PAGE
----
First African carbon credit scheme since Copenhagen

South Africa’s Nedbank (www.nedbank.co.za) has announced an agreement with international non-governmental organisation Wildlife Works Incorporated (www.wildlifeworks.com) to launch an African carbon credit scheme.
Nedbank is to acquire carbon credits which stem from Wildlife Works’ efforts sustainably to prevent the deforestation of the Kasigau Corridor. The project will monetize the biodiversity assets of a 200,000 hectares dryland forest and savannah grassland strip called Kasigau Wildlife Corridor until 2026. It was awarded gold-level approval under the Climate Community and Biodiversity Alliance’s forestry protection standard and is apparently Africa’s first approved large project under the international Reduced Emissions from Deforestation and Degradation (REDD) scheme, which pays for projects which prevent further deforestation sustainably and measurably in areas which has seen previous deforestation. It is seeking registration with the Voluntary Carbon Standard registry. Business and people in developed countries can “off-set” carbon emissions through buying carbon credits from developing countries, which are preventing deforestation and conserving their natural resources and helping the world climate.
Over 2.5 million tonnes of carbon is expected to be released into the global carbon trading market through the Kenyan REDD carbon project partnership. The Kasigau project applies market-based solutions to conservation of biodiversity and should benefit local communities through education, job creation, environmental protection and direct financial rewards.
The investment banking division Nedbank Capital will make the Kagisau credits available. Head of carbon, Kevin Whitfield, reportedly says: “The carbon market provides a mechanism for linking Africa to the global green economy, while simultaneously conserving its rich natural heritage and safeguarding the livelihoods of its people. We hope this partnership will prove Africa can fight climate change, uplifting both rural communities and protecting wildlife by connecting them to the global carbon market.”
Saliem Fakir, Head of the WWF in South Africa reportedly confirms: “Rukinga and the associated Kasigau Wildlife Corridor project are world-class examples of projects that are making a tangible difference to both communities and the environment. It is innovative finance solutions, like carbon financing, which makes them possible.”
Wildlife Works applies innovative market-based techniques to conserving biodiversity and forest habitat. It sees the emerging Global Carbon Marketplace as a logical and exciting extension and its website gives a useful rundown of the theory (How It Works). According to WW, the Rukinga community was being forced to destroy their magnificent wilderness in order to survive. In the last ten years WW has restored a huge piece of land to a healthy vibrant ecosystem with elephants, lions, and 50 other species of large mammal. At the same time, the community has received 18 new classrooms for their children, and the employees and their families have received full health care benefits in a community with incredibly high HIV incidence. Wildlife Works also provides jobs, including through founding an organic greenhouse to promote healthier farming practices, providing local farmers with cash-generating citrus trees and free agroforestry trees to use for building and fuel wood. WW is exploring the extensive and expensive preparation for a new REDD project to save the Ngoyla-Mintom Rainforest (2 million acres) in Cameroon from being logged.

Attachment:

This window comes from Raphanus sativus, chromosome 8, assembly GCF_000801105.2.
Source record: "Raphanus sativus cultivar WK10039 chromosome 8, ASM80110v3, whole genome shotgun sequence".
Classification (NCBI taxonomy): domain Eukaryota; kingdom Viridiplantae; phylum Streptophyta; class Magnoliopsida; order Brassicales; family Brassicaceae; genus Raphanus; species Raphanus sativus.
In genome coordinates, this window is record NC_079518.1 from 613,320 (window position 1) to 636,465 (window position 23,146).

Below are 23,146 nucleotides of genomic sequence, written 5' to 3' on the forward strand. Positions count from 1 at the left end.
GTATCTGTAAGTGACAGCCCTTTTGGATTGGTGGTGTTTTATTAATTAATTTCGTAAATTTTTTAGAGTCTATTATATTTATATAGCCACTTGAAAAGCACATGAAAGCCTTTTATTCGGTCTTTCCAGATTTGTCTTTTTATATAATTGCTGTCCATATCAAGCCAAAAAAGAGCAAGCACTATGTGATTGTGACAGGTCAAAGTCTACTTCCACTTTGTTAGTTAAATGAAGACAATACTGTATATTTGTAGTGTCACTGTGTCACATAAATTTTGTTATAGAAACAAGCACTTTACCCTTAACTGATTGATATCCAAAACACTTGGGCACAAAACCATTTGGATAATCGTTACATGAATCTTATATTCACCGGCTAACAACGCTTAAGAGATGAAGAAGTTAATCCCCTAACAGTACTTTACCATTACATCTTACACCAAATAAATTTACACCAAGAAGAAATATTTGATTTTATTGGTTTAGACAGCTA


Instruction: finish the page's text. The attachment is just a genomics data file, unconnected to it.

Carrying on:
Wildlife Works Carbon is a new joint venture between Wildlife Works and Colin Wiel Investments LLC formed to pursue the emerging Reduced Emissions From Deforestation and Degradation (REDD) marketplace for Carbon Offsets as a sustainable and scaleable funding mechanism for biodiverse forest protection.
Nedbank, a subsidiary of the Old Mutual Group, is one of South Africa’s oldest banks and listed on the JSE Ltd. since 1969. The project further boosts the bank’s “green” credentials after the bank announced in October that it had won the National Business Initiative (NBi) 2009 South Africa Carbon Disclosure Project (CDP) Report Leadership Index. Other leading corporates included Bidvest Group, Woolworths Holdings, BHP Billiton, Goldfields and Sappi. It is also reportedly the only African bank included in the Dow Jones Sustainability Index.
The Global CDP is the largest source of transparent information on carbon emissions in the world. Nedbank is moving towards becoming carbon neutral and is cutting its “carbon footprint” through a robust entrenched carbon management programme including awareness, energy efficiency targets, paper and waste reduction initiatives, travel reduction, and various other methods of internal carbon reduction. Tom Boardman, Chief Executive, Nedbank Group, says: “Our position as a truly environmentally aware organisation is not the result of ad hoc environmental interventions. Rather, the external realization of our green credentials is the natural consequence of a deeply ingrained commitment to a culture of sustainability – one that runs throughout our operations and is embraced as a value by our staff members, business partners, suppliers and other stakeholders.
“Nedbank is serious about influencing others to follow our lead, by linking environmental considerations to all our financing activities, an aggressive green procurement policy that encourages suppliers to operate in an environmentally friendly manner, and a Green Affinity that raises awareness among our clients of the need to be environmentally aware and affords them the opportunity to contribute towards conservation projects simply by utilising affinity-linked Nedbank products.”

Comments are currently closed.